About two weeks ago I was saying to my almost 1 and a 1/2 year old twins, “No more biting, please be nice to each other!” You should have seen the looks on their faces. The boy looked like he might roll his eyes at me and the girl wiggled her shoulders almost as if mocking me. “Sigh…”, I thought. I said it again and then watched in disbelief as they gave each other a kiss and a hug and then Henri offered Aurora his snack.
I was flabbergasted! I ran to my husband and said, “Alex! Oh my gosh! They can understand what I’m saying!” He gave me a funny look and said, “I knew that, of course they can understand us.” I dropped my arms that had been wailing about in excitement and thought, “Hmm…what have I been missing?”
After this I paid close attention to how they reacted after I said something. To my bewilderment and surprise I began noticing about 20 different words coming out of their mouths that I hadn’t noticed before. Before, this all sounded like gibberish to me. I realized I have been wrapped up in feeling overwhelmed by the fact that like diabetes, being a parent is a never ending job without vacations and to quote my husband, “24/7 on call duties”. Being a parent to two of the same age feels more like crowd control and less like parenting. It’s tricky reading a book when two little people want to be in the center of your lap. Cleaning up 6 meal messes a day seems pointless. Mediating between two children who have an attention span of 5 seconds feels impossible. Brushing teeth while one kid is trying to get into the toilet and the other is about to fall into the tub makes me want to pull my hair out-mostly because it happens every day. The same part that is so hard about diabetes is the hardest part about raising twins. If it’s not one, it’s the other. In other words, it’s a nonstop type of hectic. You may not have twins, but you know this well.
It’s not a good rut to fall into, feeling overwhelmed. It usually means one reacts to situations with more impatience, emotions, and thoughtlessness. And it means one can miss important or meaningful moments throughout the day.
I thought about how this can be applied to our diabetes management. I remember a time, years ago, when I was nonstop overwhelmed by my diabetes. Every minute of every day I was caught up in just surviving. Just like one might if they were thrown out into the jungle. Only instead of worrying about tigers or snakes, I would worry about passing out from a low blood sugar, or having my legs cut off one day, or going blind, or not being able to have kids, or not passing the biology exam because of all these worries not letting me concentrate! When my blood sugar was low I’d overeat sugar and when high I’d give too much insulin or not even figure out how much I needed, I would just give a random amount in a rage of fury. If I didn’t like the number on my meter when I tested I would mentally throw my hands up in the air in despair. The way I do sometimes when my twins are pushing my sanity to the brink.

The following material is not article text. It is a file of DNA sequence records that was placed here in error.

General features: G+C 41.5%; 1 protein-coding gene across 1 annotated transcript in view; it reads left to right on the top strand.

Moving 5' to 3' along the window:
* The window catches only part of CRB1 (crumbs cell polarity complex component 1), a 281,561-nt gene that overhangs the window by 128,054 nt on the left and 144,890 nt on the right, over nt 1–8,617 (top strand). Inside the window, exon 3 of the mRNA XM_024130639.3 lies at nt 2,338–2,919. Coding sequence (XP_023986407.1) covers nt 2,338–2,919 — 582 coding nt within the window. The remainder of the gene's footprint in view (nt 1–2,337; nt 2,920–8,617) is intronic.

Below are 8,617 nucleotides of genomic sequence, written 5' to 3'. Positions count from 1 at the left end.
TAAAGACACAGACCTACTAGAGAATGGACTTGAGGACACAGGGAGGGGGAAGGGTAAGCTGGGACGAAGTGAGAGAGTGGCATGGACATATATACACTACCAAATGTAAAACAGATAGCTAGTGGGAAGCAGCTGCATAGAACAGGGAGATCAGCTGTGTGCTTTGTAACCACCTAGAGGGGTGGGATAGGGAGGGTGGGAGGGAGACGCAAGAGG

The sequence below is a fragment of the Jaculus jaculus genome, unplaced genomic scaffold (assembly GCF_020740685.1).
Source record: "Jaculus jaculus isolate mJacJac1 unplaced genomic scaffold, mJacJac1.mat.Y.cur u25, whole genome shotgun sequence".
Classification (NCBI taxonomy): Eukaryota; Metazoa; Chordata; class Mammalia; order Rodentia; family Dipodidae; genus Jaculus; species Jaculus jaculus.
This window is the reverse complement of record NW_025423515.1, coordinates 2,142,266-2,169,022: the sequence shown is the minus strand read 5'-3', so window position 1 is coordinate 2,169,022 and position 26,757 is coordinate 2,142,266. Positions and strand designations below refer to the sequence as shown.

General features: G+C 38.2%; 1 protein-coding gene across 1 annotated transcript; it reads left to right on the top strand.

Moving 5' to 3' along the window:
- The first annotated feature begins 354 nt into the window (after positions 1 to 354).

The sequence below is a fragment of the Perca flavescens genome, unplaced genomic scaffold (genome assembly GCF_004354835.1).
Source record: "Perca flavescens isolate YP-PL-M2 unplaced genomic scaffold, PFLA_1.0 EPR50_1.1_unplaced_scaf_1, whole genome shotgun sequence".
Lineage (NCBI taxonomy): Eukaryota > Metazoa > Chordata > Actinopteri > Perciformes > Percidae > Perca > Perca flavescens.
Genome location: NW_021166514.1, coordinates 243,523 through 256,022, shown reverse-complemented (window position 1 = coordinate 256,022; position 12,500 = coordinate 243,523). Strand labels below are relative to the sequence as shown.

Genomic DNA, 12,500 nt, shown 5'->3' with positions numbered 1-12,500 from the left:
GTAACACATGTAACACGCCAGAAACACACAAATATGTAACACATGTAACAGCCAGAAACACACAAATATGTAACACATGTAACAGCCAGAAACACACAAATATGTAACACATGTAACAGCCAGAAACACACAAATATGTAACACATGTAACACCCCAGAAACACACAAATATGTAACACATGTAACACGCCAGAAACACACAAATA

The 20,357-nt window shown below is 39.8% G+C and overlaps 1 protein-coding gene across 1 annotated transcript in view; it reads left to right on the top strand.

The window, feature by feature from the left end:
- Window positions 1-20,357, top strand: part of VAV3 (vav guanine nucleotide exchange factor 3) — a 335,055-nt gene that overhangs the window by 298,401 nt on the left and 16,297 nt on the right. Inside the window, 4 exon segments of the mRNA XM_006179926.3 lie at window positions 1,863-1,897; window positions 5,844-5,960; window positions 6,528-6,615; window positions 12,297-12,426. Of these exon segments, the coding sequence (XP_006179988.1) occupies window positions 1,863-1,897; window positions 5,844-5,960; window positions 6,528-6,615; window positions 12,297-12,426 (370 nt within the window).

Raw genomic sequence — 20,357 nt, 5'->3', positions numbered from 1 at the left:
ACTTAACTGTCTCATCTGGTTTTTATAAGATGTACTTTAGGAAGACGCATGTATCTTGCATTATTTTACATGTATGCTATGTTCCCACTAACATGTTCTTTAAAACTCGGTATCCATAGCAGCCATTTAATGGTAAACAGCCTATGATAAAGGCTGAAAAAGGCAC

Eventually I stopped feeling so overwhelmed by every little thing having to do with my diabetes. I was calm enough to think more clearly. I would notice trends in my blood sugars and insulin usage. I came to realize that not being overwhelmed increased my focus. This really helped my overall diabetes management.
I suspect paying more attention to this will also help my overall parenting skills, too. Just today, instead of assuming the kids wouldn’t help me with cleaning the house (because ya know, they’re so little) I tried to see if they’d get into something.
I was amazed again when they got into picking up their toys and cleaning the windows with me. Obviously they can’t clean windows too efficiently but, the thing is, they were entertained and an hour of the day went by smoothly. And just like with diabetes, few hours go by that way. So it was a big deal :)